My husband and I are currently house hunting. And by currently I mean we started last October. And by house hunting I mean torturing ourselves every weekend and usually just coming home with a ginormous headache. Who knew it would be this difficult to find the home of our dreams. Or maybe we are just too picky?
Now I realize that there are much bigger problems in the world then not being to find the perfect home. But being this is my blog, I get to complain about my first world problem.
Like I said, we started this hunt back in October, and we've seen more loser homes then we have winners. We decided that buying was more within our budget then building a home. We got pre-qualified, found the price range we believe we can afford, and started searching on internet sites (trulia, realtor, and zillow to be exact). We are lucky that in that my family business does not only insurance but also sells real estate, so our agent is my father. That means no pressure to buy and guidance that is truly looking out for our best interest, not just making the sale on his end. Plus a lot of laughs.
Some of these homes have been so skeevy I felt like I needed shower after walking out. One home we loved the lot it was on as it was a cul-de-sac, but that's where it ended. All you had to do was walk in the home to feel dirty. The rugs were stained and worn. The linoleum was yellowed and rolling up. There were holes in the walls and light fixtures ripped out of sockets. The entire interior needed to be gutted and re-built. Another home had shit on the wall. Literally, there were feces on the bedroom wall. Whether it was human or animal we didn't stick around to see, but it was disgusting.
And to make matters worse it's not like we are looking in sub-standard areas. These are in gorgeous neighborhoods with great schools in the area. Two stories houses with 3 bedrooms, 2.5 baths and full basements. Which leads to the question is this really how people live? Or is this the state of the economy? People know they will be losing their house so they trash the place, knowing the bank will never get the money they invested because it's in such deplorable condition? It's really quite remarkable (and disturbing).
And the taxes. New Jersey is just out of control. I mean the mortgage payment is going to be less then what we are currently paying in rent, but the taxes will be like making a second mortgage payment a month. Like I said, it's not like we're looking at $500,000 dollar homes. These are middle class homes with $7-$8,000 taxes a year and this is just the taxes to start. That means they can only go up from here, which is terrifying. I'll need a second job just to pay for my taxes.
Then there are short sales. A lot of nice homes we look at are short sales and I'm doinng my research. But the conclusions I'm drawing is that it is a nightmare. It can take 6 months or longer to even get into the home because the bank needs to do enough research on you to make the CIA proud. Then they'll still want your blood type, kidney, and first born child. To make matters worse is you can put all this effort into the home and still not get it if the former owners are become more financially secure. Of all the good stories I've heard (one, to be exact), there are 10 horror stories. Which has us questioning if it is even worth it to get involved in. But with so many houses on the market currently in short sale status, they are pretty difficult to avoid.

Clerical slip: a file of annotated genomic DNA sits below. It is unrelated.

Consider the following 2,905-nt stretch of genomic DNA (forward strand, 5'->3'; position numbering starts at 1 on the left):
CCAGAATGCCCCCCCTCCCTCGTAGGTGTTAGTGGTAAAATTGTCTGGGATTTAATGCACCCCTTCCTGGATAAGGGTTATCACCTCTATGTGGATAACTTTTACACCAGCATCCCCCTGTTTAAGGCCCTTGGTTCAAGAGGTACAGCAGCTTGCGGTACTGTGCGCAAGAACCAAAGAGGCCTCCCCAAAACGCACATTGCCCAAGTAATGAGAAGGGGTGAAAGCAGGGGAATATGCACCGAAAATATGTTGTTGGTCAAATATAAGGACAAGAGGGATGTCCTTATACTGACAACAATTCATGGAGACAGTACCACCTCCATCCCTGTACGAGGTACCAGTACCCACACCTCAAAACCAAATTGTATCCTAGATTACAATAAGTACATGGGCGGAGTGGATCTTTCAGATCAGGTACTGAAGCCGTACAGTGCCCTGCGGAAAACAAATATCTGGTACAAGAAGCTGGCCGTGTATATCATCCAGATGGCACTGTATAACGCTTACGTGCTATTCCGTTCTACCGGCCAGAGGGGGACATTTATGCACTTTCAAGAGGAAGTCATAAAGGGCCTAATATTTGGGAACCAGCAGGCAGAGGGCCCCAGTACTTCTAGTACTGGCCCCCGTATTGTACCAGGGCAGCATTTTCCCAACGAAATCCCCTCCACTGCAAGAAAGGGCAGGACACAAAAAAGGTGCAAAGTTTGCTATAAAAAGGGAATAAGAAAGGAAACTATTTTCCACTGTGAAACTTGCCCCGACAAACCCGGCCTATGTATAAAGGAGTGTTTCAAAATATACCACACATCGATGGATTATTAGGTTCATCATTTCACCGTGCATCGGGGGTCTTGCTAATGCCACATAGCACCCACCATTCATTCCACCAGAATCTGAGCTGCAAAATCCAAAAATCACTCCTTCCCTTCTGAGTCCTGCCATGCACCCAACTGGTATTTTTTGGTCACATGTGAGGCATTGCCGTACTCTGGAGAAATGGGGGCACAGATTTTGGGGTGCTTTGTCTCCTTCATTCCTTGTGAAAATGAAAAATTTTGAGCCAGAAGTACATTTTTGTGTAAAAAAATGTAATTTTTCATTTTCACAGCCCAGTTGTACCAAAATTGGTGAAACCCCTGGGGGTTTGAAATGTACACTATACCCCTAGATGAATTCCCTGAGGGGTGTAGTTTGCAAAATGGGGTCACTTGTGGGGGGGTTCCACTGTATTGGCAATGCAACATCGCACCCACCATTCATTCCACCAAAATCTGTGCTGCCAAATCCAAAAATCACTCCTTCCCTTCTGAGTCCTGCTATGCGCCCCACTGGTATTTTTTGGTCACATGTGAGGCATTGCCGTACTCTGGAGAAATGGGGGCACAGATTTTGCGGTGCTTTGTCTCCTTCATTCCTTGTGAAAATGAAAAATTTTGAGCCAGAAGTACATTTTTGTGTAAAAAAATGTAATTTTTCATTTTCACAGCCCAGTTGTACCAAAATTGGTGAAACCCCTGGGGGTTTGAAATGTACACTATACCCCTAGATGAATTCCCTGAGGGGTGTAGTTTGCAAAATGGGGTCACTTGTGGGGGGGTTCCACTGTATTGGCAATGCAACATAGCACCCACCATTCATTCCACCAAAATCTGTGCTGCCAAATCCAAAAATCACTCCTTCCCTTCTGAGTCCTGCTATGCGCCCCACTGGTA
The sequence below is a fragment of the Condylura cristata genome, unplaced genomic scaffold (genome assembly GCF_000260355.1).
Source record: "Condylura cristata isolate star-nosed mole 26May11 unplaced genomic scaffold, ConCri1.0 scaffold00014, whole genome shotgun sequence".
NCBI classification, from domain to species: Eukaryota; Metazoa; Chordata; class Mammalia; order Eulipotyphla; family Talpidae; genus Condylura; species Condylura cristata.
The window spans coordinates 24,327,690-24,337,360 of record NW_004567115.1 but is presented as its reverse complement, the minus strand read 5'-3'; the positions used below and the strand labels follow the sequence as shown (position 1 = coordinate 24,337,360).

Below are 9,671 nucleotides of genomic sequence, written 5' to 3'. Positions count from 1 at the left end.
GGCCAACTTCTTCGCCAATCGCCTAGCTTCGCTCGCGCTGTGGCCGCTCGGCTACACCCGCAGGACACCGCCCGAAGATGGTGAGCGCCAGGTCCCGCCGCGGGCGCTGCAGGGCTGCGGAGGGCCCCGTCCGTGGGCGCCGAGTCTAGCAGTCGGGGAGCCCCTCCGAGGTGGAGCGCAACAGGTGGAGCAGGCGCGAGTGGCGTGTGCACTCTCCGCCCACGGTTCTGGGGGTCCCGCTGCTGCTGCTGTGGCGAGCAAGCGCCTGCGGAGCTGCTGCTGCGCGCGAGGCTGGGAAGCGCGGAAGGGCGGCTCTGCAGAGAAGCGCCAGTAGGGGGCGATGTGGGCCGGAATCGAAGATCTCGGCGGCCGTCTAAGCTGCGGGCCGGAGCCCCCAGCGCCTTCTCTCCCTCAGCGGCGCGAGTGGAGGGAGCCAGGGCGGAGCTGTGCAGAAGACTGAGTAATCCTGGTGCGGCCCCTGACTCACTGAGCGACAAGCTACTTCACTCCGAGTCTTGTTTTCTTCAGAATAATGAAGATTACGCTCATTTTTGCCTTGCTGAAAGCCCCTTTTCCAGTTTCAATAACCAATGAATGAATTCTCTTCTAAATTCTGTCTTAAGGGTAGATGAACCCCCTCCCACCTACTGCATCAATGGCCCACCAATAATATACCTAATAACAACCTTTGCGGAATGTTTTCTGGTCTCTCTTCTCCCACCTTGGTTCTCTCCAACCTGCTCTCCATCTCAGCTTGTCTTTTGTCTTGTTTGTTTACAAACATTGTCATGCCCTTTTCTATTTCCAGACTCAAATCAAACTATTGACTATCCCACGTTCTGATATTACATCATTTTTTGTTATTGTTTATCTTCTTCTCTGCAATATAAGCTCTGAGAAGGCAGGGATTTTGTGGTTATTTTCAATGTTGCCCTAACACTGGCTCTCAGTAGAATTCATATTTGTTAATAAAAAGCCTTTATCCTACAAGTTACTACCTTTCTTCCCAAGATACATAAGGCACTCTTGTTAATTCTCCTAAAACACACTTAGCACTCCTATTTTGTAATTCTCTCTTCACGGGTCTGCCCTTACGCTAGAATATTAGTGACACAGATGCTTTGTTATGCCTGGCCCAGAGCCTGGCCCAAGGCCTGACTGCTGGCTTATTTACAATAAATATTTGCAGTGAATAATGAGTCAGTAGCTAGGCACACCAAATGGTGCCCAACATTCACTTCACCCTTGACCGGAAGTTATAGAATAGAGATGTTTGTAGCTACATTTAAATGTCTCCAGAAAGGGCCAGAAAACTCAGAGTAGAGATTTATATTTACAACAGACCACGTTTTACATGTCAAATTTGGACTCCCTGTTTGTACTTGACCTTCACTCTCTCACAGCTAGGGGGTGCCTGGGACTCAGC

Speaking of doing research online, I have to complain about the digital age. Here we are in an age of technology that is so immediate that information can be updated in seconds. I have seen homes updated on these sites with price reductions, but when we call for a showing they say it's already under contract. I'm sorry, let me get this straight. You updated the website to say that the home price was reduced by $10,000 but not to change the status from active to under contract? That obviously makes perfect sense.
But the cherry on top has to be the frustrating aspect of obtaining a mortgage. We only got pre-qualified and they still wanted our tax records and paycheck stubs. We've already been informed that they'll then need our bank statements to see our income and spending monthly. We'll need to justify any loans we have and how they are being paid (aka student or car loans). The few as always have managed to ruined it for the many. I feel like I'm in grade school again. The teacher can't figure out who wrote the bad word on the chalk board, so the whole class gets punished. Banks made bad investment decisions and many people were given mortgage loans they truly couldn't afford all because the banks wanted to make quick money. Now because these people defaulted on their loans, we are being scrutinized. Here my husband and I are, responsible adults waiting to purchase a home until we had a down payment and knew we could afford it, and we have to be put under a microscope to be sure we won't default. So because we were smart and responsible, we are being penalized. Because the banks made bad decisions, we are punished with a monthly mortgage insurance if we don't put 20% down. Got to love Big Brother.
So tonight hubby and I sat at dinner, talked about the couple homes we will see tomorrow morning, and wondered if we will find one we want to make an offer on, or just find more shit.